The 1984 24 Hours of Le Mans was the 52nd Grand Prix of Endurance, and took place on 16 – 17 June 1984. It was also the third round of the 1984 World Endurance Championship.
The works Rothmans Porsche team boycotted the 1984 Le Mans race due to a disagreement between Porsche and the Automobile Club de l’Ouest (ACO) over the fuel regulations, meaning that drivers such as multiple winners Jacky Ickx and Derek Bell were absent from the race for the first time in many years. Porsche originally stated that its contracted drivers would not be allowed to race with any other team, however they did relent only two or three weeks before the race. 1983 co-winner Vern Schuppan was the only member of the Rothmans team to race in 1984, eagerly snapped up by Kremer Racing to drive a Porsche 956B he would share with fellow Australian, 1980 Formula One World Champion Alan Jones, and experienced French driver Jean-Pierre Jarier. Surprisingly, Schuppan was the only regular Rothmans team driver to actually compete in the event with his 1983 co-winners Al Holbert and Hurley Haywood joining Ickx, Bell, Jochen Mass and Stefan Bellof (who would go on to win the 1984 World Endurance Championship) as non-starters.
1984 saw the largest ever influx of Australian drivers in the race, with not only defending race winner Schuppan and ex-World Champion Jones driving, but also star touring car driver Peter Brock and ex-F1 driver Larry Perkins in a 956 supplied by John Fitzpatrick Racing, Rusty French in the second Kremer Porsche 956 (French’s drive was a reward from Porsche for winning the 1983 Australian GT Championship in a Porsche 935), Allan Grice in a Charles Ivey Racing 956, and regular Group C2 competitor Neil Crang in a Cosworth DFL powered Spice-Tiga Racing Tiga GC84.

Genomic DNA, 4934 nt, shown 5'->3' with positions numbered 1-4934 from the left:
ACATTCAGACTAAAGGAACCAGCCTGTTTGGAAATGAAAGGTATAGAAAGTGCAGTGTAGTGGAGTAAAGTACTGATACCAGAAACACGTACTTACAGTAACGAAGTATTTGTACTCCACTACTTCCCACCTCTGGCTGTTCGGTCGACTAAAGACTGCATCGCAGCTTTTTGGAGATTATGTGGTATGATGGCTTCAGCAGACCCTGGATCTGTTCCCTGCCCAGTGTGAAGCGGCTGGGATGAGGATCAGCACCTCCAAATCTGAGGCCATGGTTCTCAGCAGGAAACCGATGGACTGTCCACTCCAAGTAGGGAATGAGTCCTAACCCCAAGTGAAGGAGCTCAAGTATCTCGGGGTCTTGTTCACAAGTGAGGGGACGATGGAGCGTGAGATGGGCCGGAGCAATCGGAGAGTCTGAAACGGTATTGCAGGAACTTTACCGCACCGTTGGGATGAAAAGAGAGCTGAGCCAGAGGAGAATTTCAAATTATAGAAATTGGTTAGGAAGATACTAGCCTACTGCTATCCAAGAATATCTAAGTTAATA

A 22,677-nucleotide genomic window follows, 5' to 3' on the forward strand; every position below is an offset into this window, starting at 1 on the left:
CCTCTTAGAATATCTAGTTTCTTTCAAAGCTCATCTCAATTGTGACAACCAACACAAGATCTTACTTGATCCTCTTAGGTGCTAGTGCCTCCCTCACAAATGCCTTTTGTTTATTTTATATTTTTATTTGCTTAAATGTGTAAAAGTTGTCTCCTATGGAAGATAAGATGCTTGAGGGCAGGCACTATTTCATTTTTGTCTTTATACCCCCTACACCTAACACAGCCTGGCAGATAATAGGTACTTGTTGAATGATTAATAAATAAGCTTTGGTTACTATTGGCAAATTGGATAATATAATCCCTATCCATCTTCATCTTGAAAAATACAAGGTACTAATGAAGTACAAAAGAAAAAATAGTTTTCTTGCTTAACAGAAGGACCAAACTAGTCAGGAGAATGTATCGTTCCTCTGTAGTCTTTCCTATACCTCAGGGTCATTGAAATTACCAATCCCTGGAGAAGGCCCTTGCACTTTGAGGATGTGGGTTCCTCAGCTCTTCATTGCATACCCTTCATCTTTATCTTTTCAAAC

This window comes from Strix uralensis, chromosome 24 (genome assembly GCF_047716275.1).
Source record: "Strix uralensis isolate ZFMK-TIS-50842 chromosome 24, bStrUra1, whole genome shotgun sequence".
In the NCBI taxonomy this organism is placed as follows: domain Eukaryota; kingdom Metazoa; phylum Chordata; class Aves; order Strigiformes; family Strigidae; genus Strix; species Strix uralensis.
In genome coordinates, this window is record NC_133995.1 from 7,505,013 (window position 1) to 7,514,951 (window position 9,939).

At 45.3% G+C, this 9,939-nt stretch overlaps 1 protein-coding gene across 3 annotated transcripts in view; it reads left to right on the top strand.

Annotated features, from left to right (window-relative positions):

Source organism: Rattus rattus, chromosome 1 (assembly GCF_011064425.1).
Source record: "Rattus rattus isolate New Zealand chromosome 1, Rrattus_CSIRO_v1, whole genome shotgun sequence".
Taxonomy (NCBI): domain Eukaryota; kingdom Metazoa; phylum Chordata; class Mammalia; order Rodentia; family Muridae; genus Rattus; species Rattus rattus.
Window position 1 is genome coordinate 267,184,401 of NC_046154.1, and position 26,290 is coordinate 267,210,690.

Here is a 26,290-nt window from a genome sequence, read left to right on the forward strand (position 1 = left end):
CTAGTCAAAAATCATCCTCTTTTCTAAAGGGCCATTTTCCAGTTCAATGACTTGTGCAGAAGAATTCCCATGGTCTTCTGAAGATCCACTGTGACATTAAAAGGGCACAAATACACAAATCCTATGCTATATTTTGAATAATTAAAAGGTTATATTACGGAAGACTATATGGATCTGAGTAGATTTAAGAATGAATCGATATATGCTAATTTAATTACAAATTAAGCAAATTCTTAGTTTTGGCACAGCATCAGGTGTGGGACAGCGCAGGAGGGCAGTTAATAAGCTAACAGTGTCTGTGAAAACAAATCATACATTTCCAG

During the race, a French marshal, Jacky Loiseau (42) was killed when British driver John Sheldon crashed massively in the Aston Martin powered Nimrod NRA/C2 at the flat out right-hand kink on the Mulsanne Straight, a crash that also involved the second Aston Martin Nimrod of American driver Drake Olson, who hit some of the strewn bodywork from Sheldon’s Nimrod that had caught fire and crashed as well. He was unhurt. Another marshal, Andre-Guy Lefebvre (48) was seriously injured, but survived. Sheldon survived the 200 mph (322 km/h) crash, but he was severely burned, and the Nimrod’s explosive impact against the Armco barriers was so violent, that some of the trees next to the track where the impact took place had been set on fire. The race was not stopped immediately, only that section of the straight was under caution, to protect the marshals and firefighters cleaning up the accident. Soon after, four pace cars were brought out under a full course caution, which lasted for 1 hour.
If you have any questions, feel free to CONTACT US